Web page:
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In the future, everything around us will be managed by data, and those who have data will have power. We will inevitably live in a recorded and registered society, where everything will be captured. So, will anonymity be possible (or desirable)? What will it be like living in a society where everything you say and everywhere you go is captured?
These questions started the keynote speech by Andrew Lee, CEO of during the 50th edition of SEGURINFO Argentina 2015, the renowned Ibero-American Congress on Information Security. Once again, we are taking part in the conference and via We Live Security, and we are providing coverage so you don’t miss the event highlights.
In his presentation titled: “Data Immortality – The future of everything,” Andrew Lee referred to immortality in many ways. Of course, there have been eternal figures such as Michelangelo, but now we have “the possibility of all the ideas,” as the Argentine writer Jorge Luis Borges used to say. Comparatively, in ancient times, it would have taken a long period to acquire enough knowledge to become experts, and it was not possible to capture everything. It would have taken a lifetime to acquire complete knowledge. However, as we digitalize the world, more of us become immortal, because we can access the knowledge of a whole life at the speed of light.
Just by seeing a person, perhaps with facial recognition software, I can know who he is. And as he’s doubtless on social networks, I can find out where he works, where he lives, what he likes and, with this, what he’s like. And I can know much more than it was possible to know in the past,” Lee ventured, before a packed auditorium. Basically, we live our lives in data.
Let’s consider that the brain contains 2.5 petabytes of information; and every day in 2012 around 2.5 exabytes of data were created. That’s the equivalent of 2,500 brains per day!
Therefore, he who controls all these data controls the future, and controls the past, similar to the world envisioned by George Orwell in 1984. In this world of the future, it’s possible to change and alter the information so truth cannot be distinguished and we have multiple versions of it. Even today, when watching the news, we see different aspects and how they are manipulated, and how different stories are told.
Perceptions of the world vary depending on who we are and where we are. Let’s consider that when searching for the same information in Google, we obtain different results due to the search preferences. As the famous Argentine writer Julio Cortázar said, “Memory is a mirror that scandalously lies.”
But the question remains: who owns this digital me? Everything is in the hands of third parties, and is being stored and shared with other third parties (governments, enterprises, retailers, medical insurance companies, etc.) of which we might not even be aware. The speaker imagines a hypothetical case where, having access to a patient’s medical records, we know he has heart problems, and that he ordered butter in the supermarket, which was home-delivered and is being stored in his smart refrigerator. Consequently, the company decides not to continue offering him medical insurance.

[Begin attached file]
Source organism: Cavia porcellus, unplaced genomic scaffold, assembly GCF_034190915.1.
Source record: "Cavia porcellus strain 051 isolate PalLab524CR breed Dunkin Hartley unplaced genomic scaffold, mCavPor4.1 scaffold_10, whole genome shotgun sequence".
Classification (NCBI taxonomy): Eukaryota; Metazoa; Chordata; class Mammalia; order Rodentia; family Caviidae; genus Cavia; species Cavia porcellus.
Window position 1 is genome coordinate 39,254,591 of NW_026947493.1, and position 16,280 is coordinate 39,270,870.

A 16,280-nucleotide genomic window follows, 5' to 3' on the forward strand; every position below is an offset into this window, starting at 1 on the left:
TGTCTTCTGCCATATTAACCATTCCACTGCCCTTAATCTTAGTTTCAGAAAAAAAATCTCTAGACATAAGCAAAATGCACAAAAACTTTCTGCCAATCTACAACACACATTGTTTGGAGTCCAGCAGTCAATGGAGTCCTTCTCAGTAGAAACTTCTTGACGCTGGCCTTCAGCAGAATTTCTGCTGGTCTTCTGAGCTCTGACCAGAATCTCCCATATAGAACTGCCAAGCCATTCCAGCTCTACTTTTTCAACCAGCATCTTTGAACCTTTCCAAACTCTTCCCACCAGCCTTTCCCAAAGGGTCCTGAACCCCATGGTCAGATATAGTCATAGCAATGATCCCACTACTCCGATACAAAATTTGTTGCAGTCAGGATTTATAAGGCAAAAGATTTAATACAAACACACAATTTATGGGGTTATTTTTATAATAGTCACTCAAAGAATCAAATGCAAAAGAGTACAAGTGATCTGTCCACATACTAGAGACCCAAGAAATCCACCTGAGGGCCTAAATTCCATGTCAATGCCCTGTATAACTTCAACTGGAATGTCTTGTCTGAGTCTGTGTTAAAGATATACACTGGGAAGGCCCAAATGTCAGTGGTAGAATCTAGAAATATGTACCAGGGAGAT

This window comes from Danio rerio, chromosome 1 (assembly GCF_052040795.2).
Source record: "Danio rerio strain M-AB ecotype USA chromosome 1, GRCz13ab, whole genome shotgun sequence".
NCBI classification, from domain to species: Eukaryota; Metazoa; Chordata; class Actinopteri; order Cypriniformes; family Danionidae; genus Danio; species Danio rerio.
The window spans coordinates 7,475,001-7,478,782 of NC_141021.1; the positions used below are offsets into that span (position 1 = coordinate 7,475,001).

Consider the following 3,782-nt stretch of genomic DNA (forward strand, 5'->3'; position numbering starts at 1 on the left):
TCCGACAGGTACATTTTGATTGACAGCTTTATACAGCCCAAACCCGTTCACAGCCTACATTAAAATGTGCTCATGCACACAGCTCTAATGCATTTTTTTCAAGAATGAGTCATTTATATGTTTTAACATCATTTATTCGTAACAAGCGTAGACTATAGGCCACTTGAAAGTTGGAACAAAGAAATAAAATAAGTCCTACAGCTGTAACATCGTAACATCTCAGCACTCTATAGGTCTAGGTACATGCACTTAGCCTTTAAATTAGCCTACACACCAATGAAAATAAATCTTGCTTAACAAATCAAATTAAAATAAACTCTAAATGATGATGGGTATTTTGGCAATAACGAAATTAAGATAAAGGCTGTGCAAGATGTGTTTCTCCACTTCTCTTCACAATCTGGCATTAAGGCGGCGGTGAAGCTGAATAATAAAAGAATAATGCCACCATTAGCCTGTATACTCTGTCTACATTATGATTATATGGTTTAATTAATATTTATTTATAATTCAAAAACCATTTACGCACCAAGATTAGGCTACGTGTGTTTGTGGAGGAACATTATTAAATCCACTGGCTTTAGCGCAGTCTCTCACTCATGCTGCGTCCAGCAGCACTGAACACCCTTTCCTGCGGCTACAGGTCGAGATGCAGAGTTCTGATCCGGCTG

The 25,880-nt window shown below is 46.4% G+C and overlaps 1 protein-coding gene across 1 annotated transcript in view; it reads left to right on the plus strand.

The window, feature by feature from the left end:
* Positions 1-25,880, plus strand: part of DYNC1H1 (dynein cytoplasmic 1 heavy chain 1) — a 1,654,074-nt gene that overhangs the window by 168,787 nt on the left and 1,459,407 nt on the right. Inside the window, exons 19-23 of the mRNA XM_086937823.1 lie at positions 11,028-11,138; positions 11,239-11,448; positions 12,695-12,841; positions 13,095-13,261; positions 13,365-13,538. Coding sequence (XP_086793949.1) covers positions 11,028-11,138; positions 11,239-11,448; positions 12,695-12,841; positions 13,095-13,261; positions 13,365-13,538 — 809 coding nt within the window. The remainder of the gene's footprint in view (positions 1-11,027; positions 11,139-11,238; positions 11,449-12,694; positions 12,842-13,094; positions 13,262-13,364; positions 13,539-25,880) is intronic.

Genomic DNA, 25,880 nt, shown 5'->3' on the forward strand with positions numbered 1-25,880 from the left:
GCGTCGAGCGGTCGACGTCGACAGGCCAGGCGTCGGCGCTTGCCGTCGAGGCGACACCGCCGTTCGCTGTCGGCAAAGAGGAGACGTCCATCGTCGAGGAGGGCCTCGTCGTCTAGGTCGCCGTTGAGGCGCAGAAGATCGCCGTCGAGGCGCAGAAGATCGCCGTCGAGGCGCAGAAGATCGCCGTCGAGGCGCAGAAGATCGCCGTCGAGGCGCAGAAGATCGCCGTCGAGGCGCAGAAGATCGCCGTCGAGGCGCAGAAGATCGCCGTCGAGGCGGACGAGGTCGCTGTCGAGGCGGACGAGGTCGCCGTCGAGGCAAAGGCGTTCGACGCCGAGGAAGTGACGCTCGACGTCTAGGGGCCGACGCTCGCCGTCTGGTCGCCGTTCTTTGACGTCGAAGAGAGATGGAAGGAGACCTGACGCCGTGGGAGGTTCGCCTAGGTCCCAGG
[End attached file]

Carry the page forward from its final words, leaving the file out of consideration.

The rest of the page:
These data are our digital identity; they are us as much as we ourselves are. They can be searched and traced, and are just as recognizable as the person. This is where metadata come into play.
It is important to consider that perhaps the algorithms used in data collection make, and only serve their purpose, merely collecting and providing data. If there’s an error, it might seem funny when something we’re not interested in is recommended on a certain web platform, because our tastes and interests were misinterpreted. However, let’s consider a medical term: bad algorithms, according to Lee, do more harm than good.
As information is abstract, calculations can be made based on it, but guesses are made in relation to things that happened in the past and general issues, and this isn’t always accurate. Digital precognition could be as good as ours, or better or worse.
In this respect, a bad algorithm could become a “digital cancer”: a disease caused by the uncontrolled replication of abnormal data in a dataset.
What happens if now threatening someone with immortality is worse than threatening them with death?’ asks Lee. “If I tell you I’ll never give you medical insurance, or I’ll never erase that criminal record, I’m talking about records that cannot be erased, that are eternal.”
All this allows us to be more and do more, but we must be sure that this benefits us and is not a practice whose only result is that more algorithms are created to share our information. As Lee said, “Privacy is the new frontier of security. Ironically, more transparency will create improved privacy, if we know how they work and what they are used for, so we can control them”.
Meanwhile, Internet of Things (IoT) devices are low-cost, low-maintenance and widely available, but require regular security updates to protect confidential information. We have already spoken many times of the security aspects related to devices connected to the Internet. However, what happens in the future if we have new devices that allow us to know when someone is lying due to their changing heart rate?
We are already digital beings, and not because we use technology. When a business prohibits use of cameras, but to buy or evaluate a certain product we are asked to scan a QR code, we see the world is already changing towards a digital environment present in all areas. The challenge is to adapt fast enough.
(This article originally appeared on the WeLiveSecurity Spanish version, and was translated courtesy of ESET North America)
Author Sabrina Pagnotta, ESET